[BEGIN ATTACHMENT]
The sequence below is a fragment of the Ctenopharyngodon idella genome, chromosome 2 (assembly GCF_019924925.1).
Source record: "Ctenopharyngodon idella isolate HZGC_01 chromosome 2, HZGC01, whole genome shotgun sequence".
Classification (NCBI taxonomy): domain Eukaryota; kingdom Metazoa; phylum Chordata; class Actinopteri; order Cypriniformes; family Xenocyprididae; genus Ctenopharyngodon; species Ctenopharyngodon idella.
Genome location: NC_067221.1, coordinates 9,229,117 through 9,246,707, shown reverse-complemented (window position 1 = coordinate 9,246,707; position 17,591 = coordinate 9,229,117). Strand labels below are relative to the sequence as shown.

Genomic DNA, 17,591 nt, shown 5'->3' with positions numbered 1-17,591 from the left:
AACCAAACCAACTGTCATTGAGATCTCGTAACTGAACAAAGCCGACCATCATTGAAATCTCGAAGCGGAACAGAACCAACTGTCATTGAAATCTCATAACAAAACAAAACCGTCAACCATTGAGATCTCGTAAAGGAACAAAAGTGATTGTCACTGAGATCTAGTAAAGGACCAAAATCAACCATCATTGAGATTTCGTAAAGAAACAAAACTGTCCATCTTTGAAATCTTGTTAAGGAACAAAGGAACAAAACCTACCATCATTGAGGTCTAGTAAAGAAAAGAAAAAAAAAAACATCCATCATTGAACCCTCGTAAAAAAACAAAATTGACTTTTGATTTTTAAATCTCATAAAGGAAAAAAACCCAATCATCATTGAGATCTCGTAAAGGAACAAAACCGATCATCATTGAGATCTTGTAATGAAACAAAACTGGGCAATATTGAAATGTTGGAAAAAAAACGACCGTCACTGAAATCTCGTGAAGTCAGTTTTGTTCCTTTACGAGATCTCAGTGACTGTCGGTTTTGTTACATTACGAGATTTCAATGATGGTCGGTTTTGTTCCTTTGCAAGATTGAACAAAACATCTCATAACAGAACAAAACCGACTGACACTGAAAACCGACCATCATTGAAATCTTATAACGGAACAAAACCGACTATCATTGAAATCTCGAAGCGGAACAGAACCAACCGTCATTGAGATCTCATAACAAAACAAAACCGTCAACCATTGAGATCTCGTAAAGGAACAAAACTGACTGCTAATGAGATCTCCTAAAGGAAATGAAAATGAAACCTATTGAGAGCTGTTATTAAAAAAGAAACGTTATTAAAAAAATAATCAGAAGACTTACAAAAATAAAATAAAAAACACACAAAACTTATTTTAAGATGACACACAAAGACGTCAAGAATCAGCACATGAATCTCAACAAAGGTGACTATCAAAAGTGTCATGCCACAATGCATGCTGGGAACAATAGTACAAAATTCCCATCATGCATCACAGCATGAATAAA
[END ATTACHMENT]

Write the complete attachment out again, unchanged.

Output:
The sequence below is a fragment of the Ctenopharyngodon idella genome, chromosome 2 (assembly GCF_019924925.1).
Source record: "Ctenopharyngodon idella isolate HZGC_01 chromosome 2, HZGC01, whole genome shotgun sequence".
Classification (NCBI taxonomy): domain Eukaryota; kingdom Metazoa; phylum Chordata; class Actinopteri; order Cypriniformes; family Xenocyprididae; genus Ctenopharyngodon; species Ctenopharyngodon idella.
Genome location: NC_067221.1, coordinates 9,229,117 through 9,246,707, shown reverse-complemented (window position 1 = coordinate 9,246,707; position 17,591 = coordinate 9,229,117). Strand labels below are relative to the sequence as shown.

Genomic DNA, 17,591 nt, shown 5'->3' with positions numbered 1-17,591 from the left:
AACCAAACCAACTGTCATTGAGATCTCGTAACTGAACAAAGCCGACCATCATTGAAATCTCGAAGCGGAACAGAACCAACTGTCATTGAAATCTCATAACAAAACAAAACCGTCAACCATTGAGATCTCGTAAAGGAACAAAAGTGATTGTCACTGAGATCTAGTAAAGGACCAAAATCAACCATCATTGAGATTTCGTAAAGAAACAAAACTGTCCATCTTTGAAATCTTGTTAAGGAACAAAGGAACAAAACCTACCATCATTGAGGTCTAGTAAAGAAAAGAAAAAAAAAAACATCCATCATTGAACCCTCGTAAAAAAACAAAATTGACTTTTGATTTTTAAATCTCATAAAGGAAAAAAACCCAATCATCATTGAGATCTCGTAAAGGAACAAAACCGATCATCATTGAGATCTTGTAATGAAACAAAACTGGGCAATATTGAAATGTTGGAAAAAAAACGACCGTCACTGAAATCTCGTGAAGTCAGTTTTGTTCCTTTACGAGATCTCAGTGACTGTCGGTTTTGTTACATTACGAGATTTCAATGATGGTCGGTTTTGTTCCTTTGCAAGATTGAACAAAACATCTCATAACAGAACAAAACCGACTGACACTGAAAACCGACCATCATTGAAATCTTATAACGGAACAAAACCGACTATCATTGAAATCTCGAAGCGGAACAGAACCAACCGTCATTGAGATCTCATAACAAAACAAAACCGTCAACCATTGAGATCTCGTAAAGGAACAAAACTGACTGCTAATGAGATCTCCTAAAGGAAATGAAAATGAAACCTATTGAGAGCTGTTATTAAAAAAGAAACGTTATTAAAAAAATAATCAGAAGACTTACAAAAATAAAATAAAAAACACACAAAACTTATTTTAAGATGACACACAAAGACGTCAAGAATCAGCACATGAATCTCAACAAAGGTGACTATCAAAAGTGTCATGCCACAATGCATGCTGGGAACAATAGTACAAAATTCCCATCATGCATCACAGCATGAATAAA